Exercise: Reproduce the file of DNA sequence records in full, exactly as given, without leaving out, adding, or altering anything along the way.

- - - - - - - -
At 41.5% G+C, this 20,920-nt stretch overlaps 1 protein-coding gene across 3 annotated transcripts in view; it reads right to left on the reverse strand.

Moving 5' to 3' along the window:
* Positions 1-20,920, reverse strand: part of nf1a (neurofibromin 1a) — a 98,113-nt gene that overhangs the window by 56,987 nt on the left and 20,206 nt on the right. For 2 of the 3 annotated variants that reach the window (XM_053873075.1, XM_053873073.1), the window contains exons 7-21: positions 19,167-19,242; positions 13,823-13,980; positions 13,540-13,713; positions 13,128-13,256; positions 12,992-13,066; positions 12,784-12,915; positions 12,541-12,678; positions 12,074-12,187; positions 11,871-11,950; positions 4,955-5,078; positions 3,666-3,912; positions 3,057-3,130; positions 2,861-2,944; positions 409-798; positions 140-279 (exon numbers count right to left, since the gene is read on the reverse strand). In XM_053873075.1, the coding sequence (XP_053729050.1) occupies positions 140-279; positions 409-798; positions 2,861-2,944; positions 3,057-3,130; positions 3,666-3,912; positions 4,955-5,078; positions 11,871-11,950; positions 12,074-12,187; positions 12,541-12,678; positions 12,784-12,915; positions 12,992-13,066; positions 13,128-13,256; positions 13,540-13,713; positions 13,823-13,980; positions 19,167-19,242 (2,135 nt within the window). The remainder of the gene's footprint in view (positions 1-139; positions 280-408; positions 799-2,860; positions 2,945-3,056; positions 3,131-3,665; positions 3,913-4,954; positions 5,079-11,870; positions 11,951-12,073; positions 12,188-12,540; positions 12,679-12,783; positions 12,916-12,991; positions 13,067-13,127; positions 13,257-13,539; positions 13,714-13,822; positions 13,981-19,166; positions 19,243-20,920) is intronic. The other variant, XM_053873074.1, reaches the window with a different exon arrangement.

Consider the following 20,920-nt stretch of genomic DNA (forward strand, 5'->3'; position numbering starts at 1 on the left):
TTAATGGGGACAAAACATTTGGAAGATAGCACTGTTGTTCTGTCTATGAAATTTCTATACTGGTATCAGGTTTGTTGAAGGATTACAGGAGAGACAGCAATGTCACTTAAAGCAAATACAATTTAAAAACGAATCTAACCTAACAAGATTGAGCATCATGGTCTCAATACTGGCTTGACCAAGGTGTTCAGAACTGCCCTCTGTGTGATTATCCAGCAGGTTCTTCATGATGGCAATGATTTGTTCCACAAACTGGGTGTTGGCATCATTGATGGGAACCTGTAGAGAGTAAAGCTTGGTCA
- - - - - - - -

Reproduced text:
At 41.5% G+C, this 20,920-nt stretch overlaps 1 protein-coding gene across 3 annotated transcripts in view; it reads right to left on the reverse strand.

Moving 5' to 3' along the window:
* Positions 1-20,920, reverse strand: part of nf1a (neurofibromin 1a) — a 98,113-nt gene that overhangs the window by 56,987 nt on the left and 20,206 nt on the right. For 2 of the 3 annotated variants that reach the window (XM_053873075.1, XM_053873073.1), the window contains exons 7-21: positions 19,167-19,242; positions 13,823-13,980; positions 13,540-13,713; positions 13,128-13,256; positions 12,992-13,066; positions 12,784-12,915; positions 12,541-12,678; positions 12,074-12,187; positions 11,871-11,950; positions 4,955-5,078; positions 3,666-3,912; positions 3,057-3,130; positions 2,861-2,944; positions 409-798; positions 140-279 (exon numbers count right to left, since the gene is read on the reverse strand). In XM_053873075.1, the coding sequence (XP_053729050.1) occupies positions 140-279; positions 409-798; positions 2,861-2,944; positions 3,057-3,130; positions 3,666-3,912; positions 4,955-5,078; positions 11,871-11,950; positions 12,074-12,187; positions 12,541-12,678; positions 12,784-12,915; positions 12,992-13,066; positions 13,128-13,256; positions 13,540-13,713; positions 13,823-13,980; positions 19,167-19,242 (2,135 nt within the window). The remainder of the gene's footprint in view (positions 1-139; positions 280-408; positions 799-2,860; positions 2,945-3,056; positions 3,131-3,665; positions 3,913-4,954; positions 5,079-11,870; positions 11,951-12,073; positions 12,188-12,540; positions 12,679-12,783; positions 12,916-12,991; positions 13,067-13,127; positions 13,257-13,539; positions 13,714-13,822; positions 13,981-19,166; positions 19,243-20,920) is intronic. The other variant, XM_053873074.1, reaches the window with a different exon arrangement.

Consider the following 20,920-nt stretch of genomic DNA (forward strand, 5'->3'; position numbering starts at 1 on the left):
TTAATGGGGACAAAACATTTGGAAGATAGCACTGTTGTTCTGTCTATGAAATTTCTATACTGGTATCAGGTTTGTTGAAGGATTACAGGAGAGACAGCAATGTCACTTAAAGCAAATACAATTTAAAAACGAATCTAACCTAACAAGATTGAGCATCATGGTCTCAATACTGGCTTGACCAAGGTGTTCAGAACTGCCCTCTGTGTGATTATCCAGCAGGTTCTTCATGATGGCAATGATTTGTTCCACAAACTGGGTGTTGGCATCATTGATGGGAACCTGTAGAGAGTAAAGCTTGGTCA